"He said he had a friend here who was looking for a guitarist," Skaf told me. That night he met Audersch, who was wearing a bright floral dress he can't forget.
Audersch was also new to Leipzig, trying out freelance acting work after leaving a drama troupe in Frankfurt that she found too constricting. Leipzig, formerly part of East Germany, had been rebuilt after large-scale World War II bombing and then spent decades as one of the poorest cities in the country. But with a major university and affordable rents, Leipzig had recently become a popular place for young creative types like Audersch. She and her friends found a large flat to rent, where they set up a puppet and sewing studio and scattered plants by the tall windows.
At their first encounter, Skaf and Audersch immediately connected. They started playing music together every day as friends but didn't become romantic until two months later.
"It took me time to get to know her a bit more," Skaf said of his growing desire for Audersch. "When I talk, she listens and I'm thinking I'm so smart, and then something comes out of her mouth and shocks me, and I have to go to another level. That's something I love about her."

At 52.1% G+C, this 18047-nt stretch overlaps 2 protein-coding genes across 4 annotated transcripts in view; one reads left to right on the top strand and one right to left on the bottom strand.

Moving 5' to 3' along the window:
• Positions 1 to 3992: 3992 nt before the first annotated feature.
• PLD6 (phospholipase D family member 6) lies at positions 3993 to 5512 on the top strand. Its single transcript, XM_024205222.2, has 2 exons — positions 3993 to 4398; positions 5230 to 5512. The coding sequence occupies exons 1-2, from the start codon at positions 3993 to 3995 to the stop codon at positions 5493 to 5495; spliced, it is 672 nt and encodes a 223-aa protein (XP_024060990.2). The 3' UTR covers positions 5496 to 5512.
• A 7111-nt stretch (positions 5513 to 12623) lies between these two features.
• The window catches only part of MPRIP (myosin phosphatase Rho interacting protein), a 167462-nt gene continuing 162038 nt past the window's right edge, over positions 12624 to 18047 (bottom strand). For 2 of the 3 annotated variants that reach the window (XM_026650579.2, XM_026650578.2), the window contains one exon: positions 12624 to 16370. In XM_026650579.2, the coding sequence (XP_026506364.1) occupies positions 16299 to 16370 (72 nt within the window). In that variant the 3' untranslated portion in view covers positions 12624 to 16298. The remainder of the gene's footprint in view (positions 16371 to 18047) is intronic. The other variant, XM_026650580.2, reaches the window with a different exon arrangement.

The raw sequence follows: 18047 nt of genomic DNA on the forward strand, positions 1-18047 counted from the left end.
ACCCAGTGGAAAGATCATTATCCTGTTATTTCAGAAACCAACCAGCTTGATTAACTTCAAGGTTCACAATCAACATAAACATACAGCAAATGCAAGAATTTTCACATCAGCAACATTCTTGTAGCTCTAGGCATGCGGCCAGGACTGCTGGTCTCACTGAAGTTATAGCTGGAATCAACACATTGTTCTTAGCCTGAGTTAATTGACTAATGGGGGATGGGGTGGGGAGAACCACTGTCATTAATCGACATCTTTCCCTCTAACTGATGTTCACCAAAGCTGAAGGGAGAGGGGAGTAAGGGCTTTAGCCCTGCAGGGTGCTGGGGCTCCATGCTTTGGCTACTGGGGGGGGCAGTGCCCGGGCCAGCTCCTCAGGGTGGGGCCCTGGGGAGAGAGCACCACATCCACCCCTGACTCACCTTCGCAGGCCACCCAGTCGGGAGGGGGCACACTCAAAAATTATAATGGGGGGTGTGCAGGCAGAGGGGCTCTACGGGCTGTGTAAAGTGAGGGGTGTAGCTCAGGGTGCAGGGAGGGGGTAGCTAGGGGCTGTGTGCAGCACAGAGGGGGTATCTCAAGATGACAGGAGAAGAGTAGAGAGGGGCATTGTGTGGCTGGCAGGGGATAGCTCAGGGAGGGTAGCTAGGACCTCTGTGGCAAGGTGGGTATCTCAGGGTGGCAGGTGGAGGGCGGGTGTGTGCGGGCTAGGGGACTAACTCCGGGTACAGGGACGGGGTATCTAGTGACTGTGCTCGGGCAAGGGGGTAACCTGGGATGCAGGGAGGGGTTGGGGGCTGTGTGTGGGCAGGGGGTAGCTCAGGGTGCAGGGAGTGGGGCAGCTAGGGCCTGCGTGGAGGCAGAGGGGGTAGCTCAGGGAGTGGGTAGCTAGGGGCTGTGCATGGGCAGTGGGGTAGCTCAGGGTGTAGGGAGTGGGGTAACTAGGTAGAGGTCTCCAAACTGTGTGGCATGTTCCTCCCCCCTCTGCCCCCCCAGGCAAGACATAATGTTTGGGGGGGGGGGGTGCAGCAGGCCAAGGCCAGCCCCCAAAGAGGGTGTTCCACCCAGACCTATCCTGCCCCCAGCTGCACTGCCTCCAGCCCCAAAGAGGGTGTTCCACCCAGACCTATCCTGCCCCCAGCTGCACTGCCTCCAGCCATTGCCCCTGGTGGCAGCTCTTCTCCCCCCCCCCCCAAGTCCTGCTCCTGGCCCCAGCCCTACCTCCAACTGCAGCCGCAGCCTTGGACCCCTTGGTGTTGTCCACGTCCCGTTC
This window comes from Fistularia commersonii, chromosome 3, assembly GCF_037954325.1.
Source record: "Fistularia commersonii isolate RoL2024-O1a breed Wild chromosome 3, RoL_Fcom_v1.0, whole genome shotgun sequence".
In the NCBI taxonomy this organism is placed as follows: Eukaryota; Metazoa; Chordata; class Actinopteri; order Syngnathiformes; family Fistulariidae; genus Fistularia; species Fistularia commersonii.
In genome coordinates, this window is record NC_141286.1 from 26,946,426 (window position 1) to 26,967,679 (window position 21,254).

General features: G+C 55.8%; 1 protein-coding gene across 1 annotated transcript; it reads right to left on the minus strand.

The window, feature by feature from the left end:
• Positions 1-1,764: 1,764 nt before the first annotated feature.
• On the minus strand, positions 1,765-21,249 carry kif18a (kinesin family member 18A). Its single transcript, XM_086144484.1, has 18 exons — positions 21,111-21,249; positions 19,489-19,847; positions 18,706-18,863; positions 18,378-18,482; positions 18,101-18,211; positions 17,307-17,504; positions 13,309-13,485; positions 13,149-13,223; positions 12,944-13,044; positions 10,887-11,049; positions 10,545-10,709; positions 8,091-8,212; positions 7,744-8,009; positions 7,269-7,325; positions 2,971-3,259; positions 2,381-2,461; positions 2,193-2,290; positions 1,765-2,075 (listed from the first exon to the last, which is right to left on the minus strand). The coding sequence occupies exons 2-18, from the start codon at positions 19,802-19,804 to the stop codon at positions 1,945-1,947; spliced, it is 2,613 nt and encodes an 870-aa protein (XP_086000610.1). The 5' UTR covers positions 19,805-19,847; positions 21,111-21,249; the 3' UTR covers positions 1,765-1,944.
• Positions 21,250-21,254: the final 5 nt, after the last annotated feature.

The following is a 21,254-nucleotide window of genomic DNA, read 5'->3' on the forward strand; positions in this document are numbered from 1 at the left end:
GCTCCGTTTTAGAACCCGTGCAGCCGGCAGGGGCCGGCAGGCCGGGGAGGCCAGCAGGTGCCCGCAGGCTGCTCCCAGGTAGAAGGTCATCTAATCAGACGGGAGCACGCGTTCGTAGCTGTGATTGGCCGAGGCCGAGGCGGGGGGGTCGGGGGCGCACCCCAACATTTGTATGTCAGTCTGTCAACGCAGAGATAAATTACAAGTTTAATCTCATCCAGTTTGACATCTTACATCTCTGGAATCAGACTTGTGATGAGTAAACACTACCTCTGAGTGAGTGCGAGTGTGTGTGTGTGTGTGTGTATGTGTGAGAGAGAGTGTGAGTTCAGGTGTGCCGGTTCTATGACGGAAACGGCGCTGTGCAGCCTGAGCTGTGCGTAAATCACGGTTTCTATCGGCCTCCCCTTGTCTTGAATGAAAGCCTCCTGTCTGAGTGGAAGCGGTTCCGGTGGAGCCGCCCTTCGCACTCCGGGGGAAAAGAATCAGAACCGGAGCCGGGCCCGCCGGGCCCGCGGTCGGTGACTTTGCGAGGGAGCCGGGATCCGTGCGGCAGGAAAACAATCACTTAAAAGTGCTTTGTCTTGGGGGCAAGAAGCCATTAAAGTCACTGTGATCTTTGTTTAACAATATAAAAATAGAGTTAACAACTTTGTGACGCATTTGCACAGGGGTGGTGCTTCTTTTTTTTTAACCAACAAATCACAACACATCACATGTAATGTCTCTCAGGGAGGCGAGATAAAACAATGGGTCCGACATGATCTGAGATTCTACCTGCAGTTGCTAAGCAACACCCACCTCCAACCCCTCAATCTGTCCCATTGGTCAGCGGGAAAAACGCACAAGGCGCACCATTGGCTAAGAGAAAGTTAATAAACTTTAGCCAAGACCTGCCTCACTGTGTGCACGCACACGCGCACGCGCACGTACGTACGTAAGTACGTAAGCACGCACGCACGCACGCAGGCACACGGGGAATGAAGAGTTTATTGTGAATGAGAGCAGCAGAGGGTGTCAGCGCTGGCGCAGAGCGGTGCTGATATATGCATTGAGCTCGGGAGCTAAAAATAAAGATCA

Audersch, meanwhile, fell for Skaf's "love for life and craziness and going out but also his intelligence."
Immediately, she got pregnant. She told Skaf one day as they sat by Lake Cospuden outside Leipzig, and he was flooded with happiness. They both felt ready to start a family.
"I always wanted kids but then worked so much, you know, you get plans for a career that stop you from making a kid," she told me. "But when I was freelancing that moment was the perfect moment to make a child, because everything is possible."
Skaf, who by then was living with a commune of vegans in an abandoned building, moved in with Audersch. Audersch's flatmate was also expecting a child, so his girlfriend moved in as well. The foursome created a whimsical babies' room with mattresses on the floor and homemade mobiles tacked to the weathered beige walls. And Skaf designated another room for instruments, which he builds and repairs.
Their liberal parents celebrated Valentina, too: The day she was born, Skaf's father planted an olive tree to symbolize her outside his house, with a sign beside the tree displaying her name and birthdate. And Audersch's mother moved to Leipzig, where she visits her grandchild regularly.
Now, Skaf and Audersch say they are in it for the long run, but they have no plans to marry, especially since Skaf was recently granted asylum by the German government and doesn't need marriage to stay in the country.
Audersch and Skaf are among a small group of German/Syrian couples to form since last year's refugee influx. Skaf's cousin Nour Betar, who lives in Hamburg, told me it was "normal" to see mixed couples there.
Other young Germans and Syrians told me the phenomenon was not yet commonplace, but certainly growing. Skaf and Audersch knew one other mixed couple, and I heard of several others when I asked around, mainly in Berlin. One was married; the rest were dating or living together. All of these individuals declined to speak with me, most of them claiming they did not feel comfortable broadcasting their stories to the public, since dating between a refugee and a German is "still a delicate subject," as one Syrian man told me.